Marrian Tendai Rwizi

MSc Ecology student , Norwegian University of Life Sciences

About Marrian Tendai Rwizi

I have been a biology teacher for the past eight years and I am transitioning from teaching to the Ecology and Conservation field. 

Which category below best describes the type of organisation you currently work for/or run?

Not applicable/Not currently employed

Areas of expertise

Education & training Land/Water Management Research Species Management

Would you be willing to be approached and share your lessons learned in your area(s) of expertise with our community?


Would you like to be added to the calendar invitation for our monthly WildHub Socials?

Unsure, I would like more information about these socials

Intro Content

Lessons learned

A Hunger Games analogy to entering the conservation field.

There is still a wider gap in empowering young man and women who are aspiring to be wildlife conservationists and ecologists globally especially in African developing countries.

Influencer Of


Channels contributed to:

Professional development

Rooms participated in:

Collaborate and help others

Recent Comments

Jun 13, 2022
Replying to Aiita Joshua Apamaku

Thanks so much for this awesome piece @Marrian Tendai Rwizi and @Brian Heppenstall, so insightful! 

Indeed, drawing from personal experiences in the sector, I can attest to that. Equity also still remains a huge barrier to fostering wildlife conservation especially in developing countries across Africa. Consequently, we still see business oriented conservation. A moment to revisit our wildlife conservation policies to ensure equity and accessibility- a value I strongly stand for and always want to contribute to!  

Thank you Aiita, your contribution is greatly appreciated. If you know any  conservation initiatives,ideas, please feel free to share

Jun 13, 2022
Replying to Frank van der Most

Thank you so much, @Marrian Tendai Rwizi  and @Brian Heppenstall for this interview. Recently, I noticed to my surprise how many NGOs want volunteers to pay to volunteer their time (and I am leaving costs for lodging and living out of this). Now you are telling me it is the same for internships, which are supposed to be like real jobs. I would not take any job for which I had to pay. I mean what is the point?? One does real work for them and probably not a little, so I don't see how the NGO can justify that having you doing work for them actually costs them more than what your work brings in.

It is unlikely that NGOs do not know this, so we need to know why they are doing it anyways. To me it seems they are desperate for resources, but there must be more to it.

I think conservation jobs must be valued, same as the medical field etc. Because thats where we are going,climate change is real!  T he majority of the people especially from where I come from have little to no knowledge on the importance of conservation and the ecosystem at large . However I think it all begins with the mindset,involvement of the local people at large and maybe introduce ecology and conservation from kindergarten. There is also the need to find a pulling factor to the field of conservation especially to this young generation who are the leaders of tomorrow.

Thank you @ Frank van der Most,for your contribution.

Jun 13, 2022
Replying to Michael Cunningham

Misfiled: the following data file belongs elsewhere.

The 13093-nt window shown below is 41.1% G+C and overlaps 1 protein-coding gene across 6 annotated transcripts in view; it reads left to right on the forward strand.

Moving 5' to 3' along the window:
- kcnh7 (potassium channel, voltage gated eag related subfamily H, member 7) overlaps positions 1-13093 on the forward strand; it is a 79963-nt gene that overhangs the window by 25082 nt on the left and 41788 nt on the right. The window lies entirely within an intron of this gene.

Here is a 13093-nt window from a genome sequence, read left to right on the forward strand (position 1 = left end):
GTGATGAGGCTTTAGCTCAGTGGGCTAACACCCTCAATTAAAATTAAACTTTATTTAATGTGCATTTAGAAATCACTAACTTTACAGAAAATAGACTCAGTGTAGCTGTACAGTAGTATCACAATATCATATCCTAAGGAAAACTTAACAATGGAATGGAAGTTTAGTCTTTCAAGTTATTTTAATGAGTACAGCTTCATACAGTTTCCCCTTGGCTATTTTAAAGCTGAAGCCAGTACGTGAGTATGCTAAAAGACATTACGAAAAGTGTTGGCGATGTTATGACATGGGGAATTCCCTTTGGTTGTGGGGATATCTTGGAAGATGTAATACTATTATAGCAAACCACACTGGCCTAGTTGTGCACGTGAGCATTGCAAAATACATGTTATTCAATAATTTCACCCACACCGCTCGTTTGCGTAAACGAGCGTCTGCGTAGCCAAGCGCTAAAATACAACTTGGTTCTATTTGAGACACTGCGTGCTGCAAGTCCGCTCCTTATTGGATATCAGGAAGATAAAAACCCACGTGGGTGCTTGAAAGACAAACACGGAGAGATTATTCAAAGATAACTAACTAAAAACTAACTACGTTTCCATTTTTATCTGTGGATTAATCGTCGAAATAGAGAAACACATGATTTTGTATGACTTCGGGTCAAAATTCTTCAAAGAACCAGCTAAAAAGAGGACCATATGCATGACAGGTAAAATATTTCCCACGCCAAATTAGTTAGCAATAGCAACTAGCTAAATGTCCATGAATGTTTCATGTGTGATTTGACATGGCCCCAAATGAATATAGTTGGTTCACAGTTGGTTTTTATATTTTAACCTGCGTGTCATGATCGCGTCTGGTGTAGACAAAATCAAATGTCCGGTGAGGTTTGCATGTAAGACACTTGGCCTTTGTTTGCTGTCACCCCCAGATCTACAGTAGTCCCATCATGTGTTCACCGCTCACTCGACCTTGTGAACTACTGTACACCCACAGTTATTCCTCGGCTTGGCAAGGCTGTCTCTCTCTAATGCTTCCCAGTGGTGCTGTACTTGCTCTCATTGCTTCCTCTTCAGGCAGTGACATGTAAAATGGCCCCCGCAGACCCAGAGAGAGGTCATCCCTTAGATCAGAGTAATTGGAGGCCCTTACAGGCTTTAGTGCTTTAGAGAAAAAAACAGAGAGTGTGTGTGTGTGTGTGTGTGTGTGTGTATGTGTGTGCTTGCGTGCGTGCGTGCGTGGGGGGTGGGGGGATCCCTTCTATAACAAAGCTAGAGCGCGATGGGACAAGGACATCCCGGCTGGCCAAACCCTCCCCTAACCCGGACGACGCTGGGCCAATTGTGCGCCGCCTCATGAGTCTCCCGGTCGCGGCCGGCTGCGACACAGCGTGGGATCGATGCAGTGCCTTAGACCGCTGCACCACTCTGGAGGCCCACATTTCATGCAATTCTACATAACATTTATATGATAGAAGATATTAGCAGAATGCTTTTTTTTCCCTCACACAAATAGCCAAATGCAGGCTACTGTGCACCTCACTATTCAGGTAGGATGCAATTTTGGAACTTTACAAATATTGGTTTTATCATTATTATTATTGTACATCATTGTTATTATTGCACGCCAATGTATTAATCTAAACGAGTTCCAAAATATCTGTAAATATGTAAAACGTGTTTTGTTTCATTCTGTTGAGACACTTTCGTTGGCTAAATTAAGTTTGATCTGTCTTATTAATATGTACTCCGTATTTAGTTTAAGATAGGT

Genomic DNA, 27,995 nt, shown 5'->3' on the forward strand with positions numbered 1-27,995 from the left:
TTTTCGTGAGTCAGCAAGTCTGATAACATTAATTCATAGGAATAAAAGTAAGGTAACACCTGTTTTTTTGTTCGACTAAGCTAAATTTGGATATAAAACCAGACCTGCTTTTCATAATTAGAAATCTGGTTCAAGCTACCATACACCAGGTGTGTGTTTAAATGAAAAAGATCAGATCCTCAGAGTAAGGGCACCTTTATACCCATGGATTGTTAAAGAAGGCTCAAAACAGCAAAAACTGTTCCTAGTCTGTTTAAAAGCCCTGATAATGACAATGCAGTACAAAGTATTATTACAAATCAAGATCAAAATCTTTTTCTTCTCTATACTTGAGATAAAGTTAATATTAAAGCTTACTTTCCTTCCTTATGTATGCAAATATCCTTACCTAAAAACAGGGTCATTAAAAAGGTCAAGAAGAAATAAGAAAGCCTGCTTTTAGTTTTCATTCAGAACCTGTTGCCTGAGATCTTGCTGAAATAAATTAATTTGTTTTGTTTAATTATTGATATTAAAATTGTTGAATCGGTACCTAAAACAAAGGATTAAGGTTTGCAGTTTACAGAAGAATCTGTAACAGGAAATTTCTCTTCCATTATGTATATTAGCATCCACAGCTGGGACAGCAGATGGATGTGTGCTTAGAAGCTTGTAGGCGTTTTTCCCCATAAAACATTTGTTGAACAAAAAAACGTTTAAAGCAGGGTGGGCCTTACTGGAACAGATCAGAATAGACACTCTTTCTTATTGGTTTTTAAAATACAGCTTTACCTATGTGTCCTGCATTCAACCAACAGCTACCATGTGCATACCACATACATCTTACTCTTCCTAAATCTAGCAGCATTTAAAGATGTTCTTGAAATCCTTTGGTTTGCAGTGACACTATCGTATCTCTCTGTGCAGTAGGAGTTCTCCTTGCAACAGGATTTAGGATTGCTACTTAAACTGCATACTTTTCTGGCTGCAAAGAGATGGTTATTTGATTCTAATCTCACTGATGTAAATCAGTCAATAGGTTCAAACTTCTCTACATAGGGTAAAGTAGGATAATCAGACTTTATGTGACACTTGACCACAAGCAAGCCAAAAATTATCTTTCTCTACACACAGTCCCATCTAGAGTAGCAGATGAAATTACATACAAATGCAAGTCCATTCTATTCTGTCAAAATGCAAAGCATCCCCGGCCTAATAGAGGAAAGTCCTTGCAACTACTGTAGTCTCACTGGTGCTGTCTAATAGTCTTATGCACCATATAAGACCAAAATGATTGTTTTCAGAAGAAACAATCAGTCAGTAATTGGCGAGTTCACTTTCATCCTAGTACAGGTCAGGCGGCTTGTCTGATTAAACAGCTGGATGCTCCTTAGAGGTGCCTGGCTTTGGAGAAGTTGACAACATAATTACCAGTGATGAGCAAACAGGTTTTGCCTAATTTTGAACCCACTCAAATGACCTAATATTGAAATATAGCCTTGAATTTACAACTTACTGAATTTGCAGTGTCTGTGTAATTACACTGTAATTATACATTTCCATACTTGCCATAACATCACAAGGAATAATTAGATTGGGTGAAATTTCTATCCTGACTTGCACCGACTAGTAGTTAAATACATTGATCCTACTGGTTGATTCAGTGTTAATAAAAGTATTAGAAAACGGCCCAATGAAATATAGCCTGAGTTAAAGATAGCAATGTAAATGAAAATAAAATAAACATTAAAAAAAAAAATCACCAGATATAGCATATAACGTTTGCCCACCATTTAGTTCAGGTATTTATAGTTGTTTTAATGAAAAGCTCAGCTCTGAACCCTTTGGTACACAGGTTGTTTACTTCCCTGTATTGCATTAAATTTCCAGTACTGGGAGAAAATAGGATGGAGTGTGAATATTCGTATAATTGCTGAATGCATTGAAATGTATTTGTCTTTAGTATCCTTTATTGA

I think its excellent that we have a platform like WildHub so we can conduct these recorded conversations and share them. Thank you @Brian Heppenstall & @Marrian Tendai Rwizi It was great to hear about your roles in Europe and Africa. Thanks to @Thirza Loffeld for all your hard work! 

I loved the way you gave responsibility to the students and that ownership of a project really helps! 

I think most people on here will feel the same and I certainly feel that as I volunteered for many years before getting paid roles that this should not be the way. It's getting people to take the natural world more seriously by demanding better paid roles. 

That's one of the reasons we started 9Trees and our 3 pillars are Wildlife & Environment / Countryside Jobs / Wellbeing & Mental health.

It is hard running a grassroots Non profit and we have all been volunteers and had the help of experts Pro-Bono. We have been paying from the ground up, paying for the materials to plant woodland, conservation Tree planters (who plant with an 80% survival rate, and we pay to replant for the first 3 years any losses).

People who join us usually take about 6 months to really get to know their role, by then we either start paying them as a contractor, like our Office manager (volunteered for 6 months), our Blog Co-ordinator and Web Developer (volunteered for 8 months) and we also now pay for a Landowner and contractor manager (volunteers 20% ongoing) We pay at a discounted rate for PR and now have started to pay minimum wage to management. We are also paying for Social media on an ad hock basis.

As time goes on we aim to be paying the living wage in the UK so its in all of our interests to make 9Trees work, whilst creating biodiverse woodlands across the UK. 

We have space for more people to come on board and people either stay with us or they get jobs as they have gained experience. We have had help from all across the world, from Corporate fundraisers, Grant writers. We cannot say volunteers will get a role, however everyone knows for every hour put in we are creating the jobs of the future! if not for you for your colleagues.

There is probably loads I am not communicating effectively but it's built into our official documents as a CIC; Community Interest Company. We give back.

Mike C

You are really doing a good job Michael!

May 29, 2022

Hello everyone,this is my first interview per se,your support is greatly appreciated